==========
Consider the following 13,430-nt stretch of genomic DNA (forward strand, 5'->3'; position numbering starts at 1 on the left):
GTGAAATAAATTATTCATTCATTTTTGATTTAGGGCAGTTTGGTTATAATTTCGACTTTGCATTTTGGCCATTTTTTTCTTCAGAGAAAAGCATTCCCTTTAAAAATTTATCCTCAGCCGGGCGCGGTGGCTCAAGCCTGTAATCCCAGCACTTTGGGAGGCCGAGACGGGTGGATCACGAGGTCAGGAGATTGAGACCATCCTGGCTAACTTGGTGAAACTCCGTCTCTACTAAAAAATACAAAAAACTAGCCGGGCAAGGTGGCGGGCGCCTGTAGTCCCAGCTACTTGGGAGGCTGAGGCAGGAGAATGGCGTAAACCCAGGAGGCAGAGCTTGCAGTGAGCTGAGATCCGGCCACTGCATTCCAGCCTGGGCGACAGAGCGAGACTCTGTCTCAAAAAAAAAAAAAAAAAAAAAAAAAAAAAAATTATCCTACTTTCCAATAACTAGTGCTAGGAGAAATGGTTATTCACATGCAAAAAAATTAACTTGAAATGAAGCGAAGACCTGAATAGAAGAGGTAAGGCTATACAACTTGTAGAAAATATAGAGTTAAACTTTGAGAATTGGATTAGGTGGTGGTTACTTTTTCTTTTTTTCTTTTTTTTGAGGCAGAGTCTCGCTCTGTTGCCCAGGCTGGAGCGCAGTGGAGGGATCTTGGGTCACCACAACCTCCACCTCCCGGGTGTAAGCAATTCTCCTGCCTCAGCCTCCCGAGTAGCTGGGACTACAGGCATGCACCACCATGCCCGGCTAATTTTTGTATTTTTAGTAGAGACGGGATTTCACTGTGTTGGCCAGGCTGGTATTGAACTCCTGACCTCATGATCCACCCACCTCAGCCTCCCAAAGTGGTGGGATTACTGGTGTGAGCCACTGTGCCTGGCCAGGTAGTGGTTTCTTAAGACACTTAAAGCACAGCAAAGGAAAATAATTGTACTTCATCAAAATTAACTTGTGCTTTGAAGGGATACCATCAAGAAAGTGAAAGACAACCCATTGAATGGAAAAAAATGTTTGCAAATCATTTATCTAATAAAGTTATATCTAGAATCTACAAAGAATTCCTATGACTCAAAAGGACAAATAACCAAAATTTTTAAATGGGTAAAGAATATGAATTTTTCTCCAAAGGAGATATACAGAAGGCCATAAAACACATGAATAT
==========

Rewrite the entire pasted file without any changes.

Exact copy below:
Consider the following 13,430-nt stretch of genomic DNA (forward strand, 5'->3'; position numbering starts at 1 on the left):
GTGAAATAAATTATTCATTCATTTTTGATTTAGGGCAGTTTGGTTATAATTTCGACTTTGCATTTTGGCCATTTTTTTCTTCAGAGAAAAGCATTCCCTTTAAAAATTTATCCTCAGCCGGGCGCGGTGGCTCAAGCCTGTAATCCCAGCACTTTGGGAGGCCGAGACGGGTGGATCACGAGGTCAGGAGATTGAGACCATCCTGGCTAACTTGGTGAAACTCCGTCTCTACTAAAAAATACAAAAAACTAGCCGGGCAAGGTGGCGGGCGCCTGTAGTCCCAGCTACTTGGGAGGCTGAGGCAGGAGAATGGCGTAAACCCAGGAGGCAGAGCTTGCAGTGAGCTGAGATCCGGCCACTGCATTCCAGCCTGGGCGACAGAGCGAGACTCTGTCTCAAAAAAAAAAAAAAAAAAAAAAAAAAAAAAATTATCCTACTTTCCAATAACTAGTGCTAGGAGAAATGGTTATTCACATGCAAAAAAATTAACTTGAAATGAAGCGAAGACCTGAATAGAAGAGGTAAGGCTATACAACTTGTAGAAAATATAGAGTTAAACTTTGAGAATTGGATTAGGTGGTGGTTACTTTTTCTTTTTTTCTTTTTTTTGAGGCAGAGTCTCGCTCTGTTGCCCAGGCTGGAGCGCAGTGGAGGGATCTTGGGTCACCACAACCTCCACCTCCCGGGTGTAAGCAATTCTCCTGCCTCAGCCTCCCGAGTAGCTGGGACTACAGGCATGCACCACCATGCCCGGCTAATTTTTGTATTTTTAGTAGAGACGGGATTTCACTGTGTTGGCCAGGCTGGTATTGAACTCCTGACCTCATGATCCACCCACCTCAGCCTCCCAAAGTGGTGGGATTACTGGTGTGAGCCACTGTGCCTGGCCAGGTAGTGGTTTCTTAAGACACTTAAAGCACAGCAAAGGAAAATAATTGTACTTCATCAAAATTAACTTGTGCTTTGAAGGGATACCATCAAGAAAGTGAAAGACAACCCATTGAATGGAAAAAAATGTTTGCAAATCATTTATCTAATAAAGTTATATCTAGAATCTACAAAGAATTCCTATGACTCAAAAGGACAAATAACCAAAATTTTTAAATGGGTAAAGAATATGAATTTTTCTCCAAAGGAGATATACAGAAGGCCATAAAACACATGAATAT